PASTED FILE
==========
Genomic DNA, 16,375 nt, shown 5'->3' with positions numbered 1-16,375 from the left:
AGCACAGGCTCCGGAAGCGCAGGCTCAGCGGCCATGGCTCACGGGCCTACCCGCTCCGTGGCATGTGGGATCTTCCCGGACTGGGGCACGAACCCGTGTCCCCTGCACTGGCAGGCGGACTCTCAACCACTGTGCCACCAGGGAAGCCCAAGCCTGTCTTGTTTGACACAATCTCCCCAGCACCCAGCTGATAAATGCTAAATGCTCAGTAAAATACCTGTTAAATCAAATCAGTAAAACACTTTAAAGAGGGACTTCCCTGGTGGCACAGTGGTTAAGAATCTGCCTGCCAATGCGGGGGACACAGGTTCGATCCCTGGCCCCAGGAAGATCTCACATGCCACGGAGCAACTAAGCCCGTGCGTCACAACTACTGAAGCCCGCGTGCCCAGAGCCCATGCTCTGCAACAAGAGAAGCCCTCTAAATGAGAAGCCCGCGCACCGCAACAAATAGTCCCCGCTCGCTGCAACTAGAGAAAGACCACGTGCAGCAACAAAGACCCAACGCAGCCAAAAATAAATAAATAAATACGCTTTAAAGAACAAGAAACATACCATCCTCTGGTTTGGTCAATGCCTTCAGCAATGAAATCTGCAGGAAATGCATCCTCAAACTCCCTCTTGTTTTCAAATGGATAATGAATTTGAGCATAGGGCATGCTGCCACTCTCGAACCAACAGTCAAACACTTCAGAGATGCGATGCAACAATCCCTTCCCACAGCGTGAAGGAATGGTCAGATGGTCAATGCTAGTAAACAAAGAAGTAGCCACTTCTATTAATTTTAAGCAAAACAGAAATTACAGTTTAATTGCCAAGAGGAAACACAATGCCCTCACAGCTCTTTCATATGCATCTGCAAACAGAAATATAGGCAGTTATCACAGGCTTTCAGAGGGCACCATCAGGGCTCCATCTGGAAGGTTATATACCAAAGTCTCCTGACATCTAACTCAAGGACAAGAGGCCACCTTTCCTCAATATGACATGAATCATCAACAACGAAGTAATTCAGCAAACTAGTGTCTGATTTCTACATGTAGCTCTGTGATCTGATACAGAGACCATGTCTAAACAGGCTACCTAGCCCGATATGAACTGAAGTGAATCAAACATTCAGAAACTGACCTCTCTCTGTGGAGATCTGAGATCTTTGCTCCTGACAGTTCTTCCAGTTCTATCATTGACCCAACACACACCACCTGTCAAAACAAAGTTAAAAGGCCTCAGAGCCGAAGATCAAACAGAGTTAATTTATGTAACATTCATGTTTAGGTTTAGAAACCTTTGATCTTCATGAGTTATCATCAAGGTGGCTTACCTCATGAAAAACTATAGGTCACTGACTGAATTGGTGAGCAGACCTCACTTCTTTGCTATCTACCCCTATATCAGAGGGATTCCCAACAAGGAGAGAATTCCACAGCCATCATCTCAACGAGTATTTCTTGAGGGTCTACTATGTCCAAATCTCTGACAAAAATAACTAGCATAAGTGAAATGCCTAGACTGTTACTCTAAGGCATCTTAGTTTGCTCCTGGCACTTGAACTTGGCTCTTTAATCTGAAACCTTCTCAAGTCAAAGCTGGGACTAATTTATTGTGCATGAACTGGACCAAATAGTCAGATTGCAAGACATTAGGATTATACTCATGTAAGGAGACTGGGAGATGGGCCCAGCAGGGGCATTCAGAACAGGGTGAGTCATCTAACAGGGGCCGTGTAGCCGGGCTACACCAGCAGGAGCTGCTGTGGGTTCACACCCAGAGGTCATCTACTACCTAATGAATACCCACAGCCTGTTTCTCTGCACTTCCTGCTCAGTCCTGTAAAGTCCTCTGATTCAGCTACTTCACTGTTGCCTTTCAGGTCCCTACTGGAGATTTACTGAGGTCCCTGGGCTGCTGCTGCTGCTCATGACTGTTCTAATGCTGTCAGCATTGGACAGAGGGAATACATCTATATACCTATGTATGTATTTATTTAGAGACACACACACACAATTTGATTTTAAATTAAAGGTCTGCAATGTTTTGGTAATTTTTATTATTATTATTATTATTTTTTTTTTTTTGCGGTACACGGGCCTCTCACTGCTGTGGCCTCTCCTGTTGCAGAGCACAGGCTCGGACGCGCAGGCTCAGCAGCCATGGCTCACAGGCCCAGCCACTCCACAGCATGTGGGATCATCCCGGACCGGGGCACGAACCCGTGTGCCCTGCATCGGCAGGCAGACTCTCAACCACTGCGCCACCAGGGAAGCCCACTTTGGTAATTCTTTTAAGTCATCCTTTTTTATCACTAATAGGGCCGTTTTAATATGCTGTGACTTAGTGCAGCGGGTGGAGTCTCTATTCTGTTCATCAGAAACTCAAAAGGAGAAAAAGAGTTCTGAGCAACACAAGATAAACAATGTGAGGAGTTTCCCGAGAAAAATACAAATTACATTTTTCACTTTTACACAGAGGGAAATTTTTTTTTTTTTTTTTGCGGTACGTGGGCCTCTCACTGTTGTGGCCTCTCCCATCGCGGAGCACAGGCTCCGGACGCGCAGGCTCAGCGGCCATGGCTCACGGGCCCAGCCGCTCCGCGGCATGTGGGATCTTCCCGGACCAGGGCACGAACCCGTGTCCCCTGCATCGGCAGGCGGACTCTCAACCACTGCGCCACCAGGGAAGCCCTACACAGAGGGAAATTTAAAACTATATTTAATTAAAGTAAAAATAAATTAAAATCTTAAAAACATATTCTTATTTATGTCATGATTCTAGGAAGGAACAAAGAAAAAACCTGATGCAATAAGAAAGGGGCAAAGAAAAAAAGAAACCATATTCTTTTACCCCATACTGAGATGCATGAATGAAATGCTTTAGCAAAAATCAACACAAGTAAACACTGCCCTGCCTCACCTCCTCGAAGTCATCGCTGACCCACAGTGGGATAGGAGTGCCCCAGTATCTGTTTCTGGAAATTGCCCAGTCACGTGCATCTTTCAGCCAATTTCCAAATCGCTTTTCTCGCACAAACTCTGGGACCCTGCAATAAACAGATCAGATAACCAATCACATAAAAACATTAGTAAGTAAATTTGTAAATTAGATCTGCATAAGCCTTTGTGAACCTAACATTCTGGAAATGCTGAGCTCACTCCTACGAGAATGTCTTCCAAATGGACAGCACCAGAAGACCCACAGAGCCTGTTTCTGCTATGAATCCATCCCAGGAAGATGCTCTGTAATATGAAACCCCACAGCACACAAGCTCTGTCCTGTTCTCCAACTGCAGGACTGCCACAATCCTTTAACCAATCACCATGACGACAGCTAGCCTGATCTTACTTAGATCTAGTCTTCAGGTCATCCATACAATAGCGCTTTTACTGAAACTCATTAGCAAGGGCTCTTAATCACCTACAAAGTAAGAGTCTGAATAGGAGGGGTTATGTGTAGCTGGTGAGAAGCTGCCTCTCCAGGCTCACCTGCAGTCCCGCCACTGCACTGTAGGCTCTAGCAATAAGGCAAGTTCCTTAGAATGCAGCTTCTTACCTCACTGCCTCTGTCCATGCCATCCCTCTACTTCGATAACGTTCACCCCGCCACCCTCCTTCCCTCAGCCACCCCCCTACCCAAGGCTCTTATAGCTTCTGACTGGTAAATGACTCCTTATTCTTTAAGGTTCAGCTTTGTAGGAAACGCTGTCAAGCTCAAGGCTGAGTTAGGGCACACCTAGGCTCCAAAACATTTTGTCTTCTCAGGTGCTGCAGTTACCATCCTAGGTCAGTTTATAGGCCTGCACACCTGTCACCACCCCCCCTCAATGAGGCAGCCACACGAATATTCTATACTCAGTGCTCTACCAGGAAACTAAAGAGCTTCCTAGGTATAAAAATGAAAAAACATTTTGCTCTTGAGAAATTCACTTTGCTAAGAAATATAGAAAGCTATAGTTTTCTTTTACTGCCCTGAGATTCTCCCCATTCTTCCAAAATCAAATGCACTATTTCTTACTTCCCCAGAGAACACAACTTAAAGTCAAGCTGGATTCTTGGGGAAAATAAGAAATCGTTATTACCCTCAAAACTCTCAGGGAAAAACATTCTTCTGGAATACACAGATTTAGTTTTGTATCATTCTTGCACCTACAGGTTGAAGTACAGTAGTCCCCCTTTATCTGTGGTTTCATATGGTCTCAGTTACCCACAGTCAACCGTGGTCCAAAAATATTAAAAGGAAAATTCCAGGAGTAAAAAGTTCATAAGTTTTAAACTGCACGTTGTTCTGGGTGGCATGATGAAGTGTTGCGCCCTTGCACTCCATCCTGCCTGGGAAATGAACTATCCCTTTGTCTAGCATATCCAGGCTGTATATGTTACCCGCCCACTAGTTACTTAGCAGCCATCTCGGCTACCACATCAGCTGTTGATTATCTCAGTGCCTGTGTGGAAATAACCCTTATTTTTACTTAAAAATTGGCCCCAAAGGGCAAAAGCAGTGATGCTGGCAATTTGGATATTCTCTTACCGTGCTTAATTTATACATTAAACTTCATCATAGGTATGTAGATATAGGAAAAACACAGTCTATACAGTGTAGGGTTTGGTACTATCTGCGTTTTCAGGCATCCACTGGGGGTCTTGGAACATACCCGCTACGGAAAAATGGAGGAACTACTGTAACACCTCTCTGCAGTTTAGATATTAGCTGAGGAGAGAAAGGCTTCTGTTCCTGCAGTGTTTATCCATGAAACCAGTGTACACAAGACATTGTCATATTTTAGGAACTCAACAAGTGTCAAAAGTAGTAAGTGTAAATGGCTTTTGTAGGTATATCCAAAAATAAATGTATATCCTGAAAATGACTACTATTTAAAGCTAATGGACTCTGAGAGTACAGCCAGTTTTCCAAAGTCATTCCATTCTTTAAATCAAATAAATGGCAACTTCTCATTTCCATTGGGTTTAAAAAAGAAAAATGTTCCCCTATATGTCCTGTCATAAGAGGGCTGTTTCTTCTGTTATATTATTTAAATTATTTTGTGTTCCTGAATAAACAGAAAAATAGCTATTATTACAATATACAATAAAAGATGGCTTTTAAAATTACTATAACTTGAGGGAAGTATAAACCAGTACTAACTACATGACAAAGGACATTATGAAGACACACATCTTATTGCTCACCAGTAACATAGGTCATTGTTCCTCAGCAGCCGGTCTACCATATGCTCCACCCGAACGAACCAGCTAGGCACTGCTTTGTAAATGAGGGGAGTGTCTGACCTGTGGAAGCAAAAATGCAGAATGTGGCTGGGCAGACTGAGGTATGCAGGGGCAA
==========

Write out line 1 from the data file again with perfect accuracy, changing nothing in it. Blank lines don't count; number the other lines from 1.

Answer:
Genomic DNA, 16,375 nt, shown 5'->3' with positions numbered 1-16,375 from the left: